"In the real world, this would be a problem. But in mathematics, we can just define a place where this problem doesn't exist. So we'll go ahead and do that now..."

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RauLiTo wrote:

the field is in the ring and the ring is in the group

i don't know how to write the mathematic definition by my own because i just understand it ... it's not a biology to save it ...

well ... i copied these definition from a site i hope it's useful for youGroup:

Group is the most fundamental and pervasive notion of the Higher or Abstract Algebra. It's a set along with a single operation defined on its elements. The group is called additive if the symbol for the operation is "+". It's multiplicative if the symbol "·" of multiplication is used instead. But any other symbol can be used as well. There is always a unique element (1, for multiplicative, and 0, for additive, groups) that leaves elements invariant (unchanged) under the defined operation, like a+0=a. Also, for every element a there exists a unique inverse b such that, for example, in the case of the additive symbol, a+b=0 and b+a=0. Most often, however, the inverse is denoted as a-1. Lastly, the group operation must be associative like in a·(b·c)= (a·b)·c. A group is commutative or Abelian if its operation is symmetric, like in a+b=b+a.Ring:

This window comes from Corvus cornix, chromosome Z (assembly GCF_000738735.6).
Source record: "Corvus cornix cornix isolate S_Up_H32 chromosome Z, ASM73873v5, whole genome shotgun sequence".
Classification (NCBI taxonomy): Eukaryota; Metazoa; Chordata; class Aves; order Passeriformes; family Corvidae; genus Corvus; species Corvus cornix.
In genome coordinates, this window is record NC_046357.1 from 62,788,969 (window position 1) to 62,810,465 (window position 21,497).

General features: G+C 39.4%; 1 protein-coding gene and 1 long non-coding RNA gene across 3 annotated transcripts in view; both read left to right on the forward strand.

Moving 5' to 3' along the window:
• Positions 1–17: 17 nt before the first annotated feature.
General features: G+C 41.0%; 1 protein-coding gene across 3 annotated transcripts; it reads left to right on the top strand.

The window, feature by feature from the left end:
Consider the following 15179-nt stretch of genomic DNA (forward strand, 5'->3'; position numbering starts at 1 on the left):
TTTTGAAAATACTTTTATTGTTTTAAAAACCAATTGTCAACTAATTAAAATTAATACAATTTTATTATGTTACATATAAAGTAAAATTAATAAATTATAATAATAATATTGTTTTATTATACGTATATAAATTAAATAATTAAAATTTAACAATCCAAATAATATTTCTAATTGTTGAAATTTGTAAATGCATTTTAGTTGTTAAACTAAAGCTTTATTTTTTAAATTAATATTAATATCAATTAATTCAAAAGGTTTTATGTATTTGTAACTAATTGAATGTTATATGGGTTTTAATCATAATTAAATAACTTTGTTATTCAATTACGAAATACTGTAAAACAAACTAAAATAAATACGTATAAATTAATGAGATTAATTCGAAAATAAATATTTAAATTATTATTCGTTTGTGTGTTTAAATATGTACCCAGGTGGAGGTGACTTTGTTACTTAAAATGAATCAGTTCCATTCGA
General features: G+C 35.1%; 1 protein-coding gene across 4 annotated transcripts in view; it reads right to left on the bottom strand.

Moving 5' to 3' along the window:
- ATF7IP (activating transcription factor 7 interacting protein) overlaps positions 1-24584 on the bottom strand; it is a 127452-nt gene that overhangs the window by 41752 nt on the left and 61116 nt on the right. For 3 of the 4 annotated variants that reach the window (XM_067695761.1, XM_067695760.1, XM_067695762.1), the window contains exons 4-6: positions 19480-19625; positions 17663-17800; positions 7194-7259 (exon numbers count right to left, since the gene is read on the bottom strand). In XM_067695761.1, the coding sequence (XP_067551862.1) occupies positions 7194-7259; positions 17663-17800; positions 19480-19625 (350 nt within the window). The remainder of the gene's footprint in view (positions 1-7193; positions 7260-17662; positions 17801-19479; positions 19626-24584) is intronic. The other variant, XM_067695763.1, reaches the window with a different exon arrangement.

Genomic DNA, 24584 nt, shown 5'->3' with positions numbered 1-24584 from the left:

A ring is an additive commutative group in which a second operation (normally considered as multiplication) is also defined. The multiplication must be associative, i.e. a+(b+c)= (a+b)+c and the distributive law a(b + c) = ab + ac and (b + c)a = ba + ca must hold. If a ring is also a commutative multiplicative group (of course, with 0 removed) then it's called a field.Field:

A field is a ring in which multiplication is a group operation. In France (and sometimes elsewhere in Europe), the multiplicative group need not be commutative. In the US and Russia it must be.

Example please!

'And fun? If maths is fun, then getting a tooth extraction is fun. A viral infection is fun. Rabies shots are fun.'

'God exists because Mathematics is consistent, and the devil exists because we cannot prove it'

'Humanity is still kept intact. It remains within.' -Alokananda

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**bob bundy****Moderator**- Registered: 2010-06-20
- Posts: 6,311

You cannot teach a man anything; you can only help him find it within himself..........Galileo Galilei